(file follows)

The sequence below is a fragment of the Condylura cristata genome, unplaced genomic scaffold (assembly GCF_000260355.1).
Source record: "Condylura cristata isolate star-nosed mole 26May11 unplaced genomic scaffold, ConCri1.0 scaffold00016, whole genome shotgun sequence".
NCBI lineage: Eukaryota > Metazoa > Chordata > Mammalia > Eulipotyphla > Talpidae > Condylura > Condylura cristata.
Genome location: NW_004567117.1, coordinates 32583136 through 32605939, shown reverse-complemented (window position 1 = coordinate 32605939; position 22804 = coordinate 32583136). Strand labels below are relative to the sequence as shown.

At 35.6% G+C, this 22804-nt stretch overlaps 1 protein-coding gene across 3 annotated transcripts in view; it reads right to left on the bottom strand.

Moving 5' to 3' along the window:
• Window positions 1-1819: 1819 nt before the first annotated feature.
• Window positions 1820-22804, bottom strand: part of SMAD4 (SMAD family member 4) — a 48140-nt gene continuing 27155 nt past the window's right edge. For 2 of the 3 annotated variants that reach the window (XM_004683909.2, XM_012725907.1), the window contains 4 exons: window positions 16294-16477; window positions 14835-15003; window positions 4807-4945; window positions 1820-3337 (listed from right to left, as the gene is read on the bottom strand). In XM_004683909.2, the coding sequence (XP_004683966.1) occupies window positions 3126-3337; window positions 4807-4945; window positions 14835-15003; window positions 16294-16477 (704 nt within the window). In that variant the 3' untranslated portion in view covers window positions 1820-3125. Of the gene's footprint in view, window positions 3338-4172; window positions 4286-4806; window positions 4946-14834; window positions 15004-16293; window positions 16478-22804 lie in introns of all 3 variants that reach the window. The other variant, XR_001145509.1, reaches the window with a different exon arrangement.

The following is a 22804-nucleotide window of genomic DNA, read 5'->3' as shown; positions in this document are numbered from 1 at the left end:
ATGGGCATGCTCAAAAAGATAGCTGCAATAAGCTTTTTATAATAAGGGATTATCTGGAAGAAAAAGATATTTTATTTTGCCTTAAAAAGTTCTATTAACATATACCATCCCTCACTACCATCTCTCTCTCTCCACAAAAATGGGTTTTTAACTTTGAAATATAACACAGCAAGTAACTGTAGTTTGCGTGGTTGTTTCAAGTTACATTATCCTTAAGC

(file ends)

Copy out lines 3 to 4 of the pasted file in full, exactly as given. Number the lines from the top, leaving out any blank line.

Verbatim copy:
NCBI lineage: Eukaryota > Metazoa > Chordata > Mammalia > Eulipotyphla > Talpidae > Condylura > Condylura cristata.
Genome location: NW_004567117.1, coordinates 32583136 through 32605939, shown reverse-complemented (window position 1 = coordinate 32605939; position 22804 = coordinate 32583136). Strand labels below are relative to the sequence as shown.